Production workflow

In practical reality, parliamentary TV production requires robust and user-friendly equipment operated within a well-defined but flexible workflow. The production process should ideally be achievable on a single platform to save the distractions of switching between multiple workstation screens. An ideal system also needs to give operators fast access to network-attached servers holding archived content.

We have provided production and playout solutions for parliamentary channels in various countries right back to 1999, mainly in Europe and APAC. In each case a key requirement has been to enable a core staff to handle live video and audio feeds coming from one or two main debating chambers plus, at times, ancillary committee rooms. With several sessions in full flow this is equivalent to working with multiple live studio productions.

System flexibility

The solution we have refined over the years is based on a proven reliable platform. This is offered in a choice of three forms: a complete hardware-based system with preloaded software, for on-site installation; an IP-based solution (Cloud2TV) controlled via an ultra-secure link to an off-site partner; or software to run on an existing commercial-grade networked computer.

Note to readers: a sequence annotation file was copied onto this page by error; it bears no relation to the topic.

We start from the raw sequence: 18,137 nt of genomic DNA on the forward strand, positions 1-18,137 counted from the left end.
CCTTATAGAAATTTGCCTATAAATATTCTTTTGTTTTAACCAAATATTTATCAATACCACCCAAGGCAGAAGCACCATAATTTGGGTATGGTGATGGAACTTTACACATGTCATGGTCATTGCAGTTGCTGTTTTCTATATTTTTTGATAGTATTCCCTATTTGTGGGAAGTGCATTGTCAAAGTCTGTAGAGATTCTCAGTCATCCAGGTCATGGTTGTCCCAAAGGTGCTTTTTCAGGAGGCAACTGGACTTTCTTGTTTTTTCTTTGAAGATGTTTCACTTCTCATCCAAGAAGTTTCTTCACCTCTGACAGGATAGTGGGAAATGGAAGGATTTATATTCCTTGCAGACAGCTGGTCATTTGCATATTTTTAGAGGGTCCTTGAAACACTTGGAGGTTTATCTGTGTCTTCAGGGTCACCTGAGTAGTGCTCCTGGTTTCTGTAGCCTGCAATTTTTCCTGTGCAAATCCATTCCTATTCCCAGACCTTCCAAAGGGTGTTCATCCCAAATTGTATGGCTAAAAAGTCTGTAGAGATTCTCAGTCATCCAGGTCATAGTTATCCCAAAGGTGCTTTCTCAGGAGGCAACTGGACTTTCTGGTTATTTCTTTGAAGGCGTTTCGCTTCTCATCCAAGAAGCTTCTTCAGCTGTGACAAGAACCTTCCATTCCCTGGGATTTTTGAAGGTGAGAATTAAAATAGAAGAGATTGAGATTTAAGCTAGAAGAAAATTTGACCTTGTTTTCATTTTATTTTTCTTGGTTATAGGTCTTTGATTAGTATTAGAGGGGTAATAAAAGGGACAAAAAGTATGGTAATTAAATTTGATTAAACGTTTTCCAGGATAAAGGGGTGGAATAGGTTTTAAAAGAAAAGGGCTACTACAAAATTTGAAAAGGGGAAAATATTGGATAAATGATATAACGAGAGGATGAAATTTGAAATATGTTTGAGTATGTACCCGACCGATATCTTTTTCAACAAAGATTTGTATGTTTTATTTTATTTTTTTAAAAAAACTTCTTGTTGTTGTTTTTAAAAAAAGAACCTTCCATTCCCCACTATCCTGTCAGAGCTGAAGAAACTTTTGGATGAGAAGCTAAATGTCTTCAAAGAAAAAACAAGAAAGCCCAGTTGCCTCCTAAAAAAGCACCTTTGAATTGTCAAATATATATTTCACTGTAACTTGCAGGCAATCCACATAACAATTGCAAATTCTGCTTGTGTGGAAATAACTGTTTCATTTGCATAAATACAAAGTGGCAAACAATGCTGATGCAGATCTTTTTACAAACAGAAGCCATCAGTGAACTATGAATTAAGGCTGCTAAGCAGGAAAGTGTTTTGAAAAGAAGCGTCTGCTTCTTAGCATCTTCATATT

A typical PlayBox Neo channel branding, presentation and playout system comprises AirBox Neo servers preloaded with software configured from a range of modules to match specific production requirements. A widely used example is the TitleBox Neo module which allows graphics and rolling text to be created and manipulated within the main GUI. 

Another frequently used element is CaptureBox Neo which allows content to be recorded from up to four video sources simultaneously. Ingested video and audio are available for playback within seconds of the ingest process starting. All captured content can be monitored and controlled via a streamlined user interface. Audio levels are displayed alongside each video feed as bar graphs showing average and peak volume.